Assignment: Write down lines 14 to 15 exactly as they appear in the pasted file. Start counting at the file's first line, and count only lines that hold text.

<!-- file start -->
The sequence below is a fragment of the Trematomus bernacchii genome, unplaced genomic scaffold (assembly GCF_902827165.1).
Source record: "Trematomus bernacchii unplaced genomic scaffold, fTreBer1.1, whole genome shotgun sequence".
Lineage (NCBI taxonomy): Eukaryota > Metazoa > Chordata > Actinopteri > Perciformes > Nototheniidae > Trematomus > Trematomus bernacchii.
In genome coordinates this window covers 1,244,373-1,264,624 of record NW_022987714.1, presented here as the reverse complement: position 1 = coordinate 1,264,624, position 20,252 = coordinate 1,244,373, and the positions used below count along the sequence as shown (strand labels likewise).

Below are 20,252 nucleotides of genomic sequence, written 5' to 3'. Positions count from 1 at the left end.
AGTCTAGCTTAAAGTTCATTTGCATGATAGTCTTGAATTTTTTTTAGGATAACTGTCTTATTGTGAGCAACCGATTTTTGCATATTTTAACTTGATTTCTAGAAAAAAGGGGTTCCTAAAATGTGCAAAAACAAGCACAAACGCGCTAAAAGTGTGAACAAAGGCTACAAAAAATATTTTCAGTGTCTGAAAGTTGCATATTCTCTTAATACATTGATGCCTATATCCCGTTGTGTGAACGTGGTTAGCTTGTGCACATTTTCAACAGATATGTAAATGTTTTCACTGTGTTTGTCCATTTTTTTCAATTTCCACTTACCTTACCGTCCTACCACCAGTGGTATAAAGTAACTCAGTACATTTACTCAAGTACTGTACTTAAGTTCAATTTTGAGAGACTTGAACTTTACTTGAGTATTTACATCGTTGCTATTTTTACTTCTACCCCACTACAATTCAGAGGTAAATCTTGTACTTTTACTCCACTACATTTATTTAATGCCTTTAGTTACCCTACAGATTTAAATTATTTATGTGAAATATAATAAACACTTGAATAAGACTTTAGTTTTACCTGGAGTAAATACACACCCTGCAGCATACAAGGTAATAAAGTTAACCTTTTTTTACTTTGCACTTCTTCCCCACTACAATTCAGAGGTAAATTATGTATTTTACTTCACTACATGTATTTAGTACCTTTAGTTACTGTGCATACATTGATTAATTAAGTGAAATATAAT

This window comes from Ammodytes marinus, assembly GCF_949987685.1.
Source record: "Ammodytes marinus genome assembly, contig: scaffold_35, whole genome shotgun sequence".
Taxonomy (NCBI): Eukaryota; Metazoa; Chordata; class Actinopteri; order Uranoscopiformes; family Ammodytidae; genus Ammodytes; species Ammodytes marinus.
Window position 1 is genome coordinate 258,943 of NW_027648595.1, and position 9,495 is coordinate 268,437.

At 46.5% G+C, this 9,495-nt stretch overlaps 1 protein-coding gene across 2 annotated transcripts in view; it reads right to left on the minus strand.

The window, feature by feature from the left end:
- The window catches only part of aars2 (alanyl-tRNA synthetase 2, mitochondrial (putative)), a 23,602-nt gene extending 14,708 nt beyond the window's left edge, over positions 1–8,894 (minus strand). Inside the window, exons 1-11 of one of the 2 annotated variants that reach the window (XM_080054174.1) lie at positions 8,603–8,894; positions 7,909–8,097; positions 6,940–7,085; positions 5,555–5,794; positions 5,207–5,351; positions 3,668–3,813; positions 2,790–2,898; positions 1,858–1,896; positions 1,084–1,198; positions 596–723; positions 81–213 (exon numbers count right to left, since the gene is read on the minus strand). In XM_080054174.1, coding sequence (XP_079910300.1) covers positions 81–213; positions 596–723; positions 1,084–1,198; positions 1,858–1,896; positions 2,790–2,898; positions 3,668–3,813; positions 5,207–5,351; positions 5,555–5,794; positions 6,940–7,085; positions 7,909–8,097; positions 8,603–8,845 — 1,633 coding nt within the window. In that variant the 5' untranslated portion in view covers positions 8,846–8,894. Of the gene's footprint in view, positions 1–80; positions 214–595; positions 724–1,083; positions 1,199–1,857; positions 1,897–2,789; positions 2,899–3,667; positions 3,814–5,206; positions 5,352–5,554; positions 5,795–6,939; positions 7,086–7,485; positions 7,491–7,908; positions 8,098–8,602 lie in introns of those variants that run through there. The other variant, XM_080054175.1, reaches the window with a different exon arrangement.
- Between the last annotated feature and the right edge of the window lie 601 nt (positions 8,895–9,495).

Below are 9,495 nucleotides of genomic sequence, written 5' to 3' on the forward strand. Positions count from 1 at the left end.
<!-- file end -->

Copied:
- Between the last annotated feature and the right edge of the window lie 601 nt (positions 8,895–9,495).

Below are 9,495 nucleotides of genomic sequence, written 5' to 3' on the forward strand. Positions count from 1 at the left end.